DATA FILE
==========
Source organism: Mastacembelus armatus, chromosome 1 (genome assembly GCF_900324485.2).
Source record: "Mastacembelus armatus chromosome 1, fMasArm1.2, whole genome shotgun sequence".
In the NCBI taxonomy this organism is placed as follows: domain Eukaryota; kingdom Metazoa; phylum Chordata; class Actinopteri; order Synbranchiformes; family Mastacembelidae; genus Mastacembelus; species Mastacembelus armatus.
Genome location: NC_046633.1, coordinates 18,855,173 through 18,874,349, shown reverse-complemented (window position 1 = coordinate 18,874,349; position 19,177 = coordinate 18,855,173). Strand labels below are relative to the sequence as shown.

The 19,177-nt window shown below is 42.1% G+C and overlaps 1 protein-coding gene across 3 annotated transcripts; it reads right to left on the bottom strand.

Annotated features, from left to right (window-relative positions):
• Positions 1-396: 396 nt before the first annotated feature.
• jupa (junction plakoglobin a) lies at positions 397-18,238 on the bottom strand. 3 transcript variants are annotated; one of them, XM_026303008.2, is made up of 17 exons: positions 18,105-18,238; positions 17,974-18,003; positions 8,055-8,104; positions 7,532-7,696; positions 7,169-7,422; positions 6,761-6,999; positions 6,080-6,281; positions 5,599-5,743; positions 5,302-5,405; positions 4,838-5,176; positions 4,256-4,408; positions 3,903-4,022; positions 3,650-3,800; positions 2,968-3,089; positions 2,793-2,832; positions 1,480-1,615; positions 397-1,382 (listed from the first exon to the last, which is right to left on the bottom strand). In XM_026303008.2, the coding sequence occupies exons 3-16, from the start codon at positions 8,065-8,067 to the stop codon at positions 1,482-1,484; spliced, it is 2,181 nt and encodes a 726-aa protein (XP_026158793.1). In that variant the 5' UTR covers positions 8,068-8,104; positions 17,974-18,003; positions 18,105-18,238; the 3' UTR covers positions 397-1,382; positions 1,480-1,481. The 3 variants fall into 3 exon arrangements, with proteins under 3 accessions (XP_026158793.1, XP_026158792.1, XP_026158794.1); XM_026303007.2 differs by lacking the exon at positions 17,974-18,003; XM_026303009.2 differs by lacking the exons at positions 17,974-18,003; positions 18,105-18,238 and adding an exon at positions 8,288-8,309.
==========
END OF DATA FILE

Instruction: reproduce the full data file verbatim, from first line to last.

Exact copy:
Source organism: Mastacembelus armatus, chromosome 1 (genome assembly GCF_900324485.2).
Source record: "Mastacembelus armatus chromosome 1, fMasArm1.2, whole genome shotgun sequence".
In the NCBI taxonomy this organism is placed as follows: domain Eukaryota; kingdom Metazoa; phylum Chordata; class Actinopteri; order Synbranchiformes; family Mastacembelidae; genus Mastacembelus; species Mastacembelus armatus.
Genome location: NC_046633.1, coordinates 18,855,173 through 18,874,349, shown reverse-complemented (window position 1 = coordinate 18,874,349; position 19,177 = coordinate 18,855,173). Strand labels below are relative to the sequence as shown.

The 19,177-nt window shown below is 42.1% G+C and overlaps 1 protein-coding gene across 3 annotated transcripts; it reads right to left on the bottom strand.

Annotated features, from left to right (window-relative positions):
• Positions 1-396: 396 nt before the first annotated feature.
• jupa (junction plakoglobin a) lies at positions 397-18,238 on the bottom strand. 3 transcript variants are annotated; one of them, XM_026303008.2, is made up of 17 exons: positions 18,105-18,238; positions 17,974-18,003; positions 8,055-8,104; positions 7,532-7,696; positions 7,169-7,422; positions 6,761-6,999; positions 6,080-6,281; positions 5,599-5,743; positions 5,302-5,405; positions 4,838-5,176; positions 4,256-4,408; positions 3,903-4,022; positions 3,650-3,800; positions 2,968-3,089; positions 2,793-2,832; positions 1,480-1,615; positions 397-1,382 (listed from the first exon to the last, which is right to left on the bottom strand). In XM_026303008.2, the coding sequence occupies exons 3-16, from the start codon at positions 8,065-8,067 to the stop codon at positions 1,482-1,484; spliced, it is 2,181 nt and encodes a 726-aa protein (XP_026158793.1). In that variant the 5' UTR covers positions 8,068-8,104; positions 17,974-18,003; positions 18,105-18,238; the 3' UTR covers positions 397-1,382; positions 1,480-1,481. The 3 variants fall into 3 exon arrangements, with proteins under 3 accessions (XP_026158793.1, XP_026158792.1, XP_026158794.1); XM_026303007.2 differs by lacking the exon at positions 17,974-18,003; XM_026303009.2 differs by lacking the exons at positions 17,974-18,003; positions 18,105-18,238 and adding an exon at positions 8,288-8,309.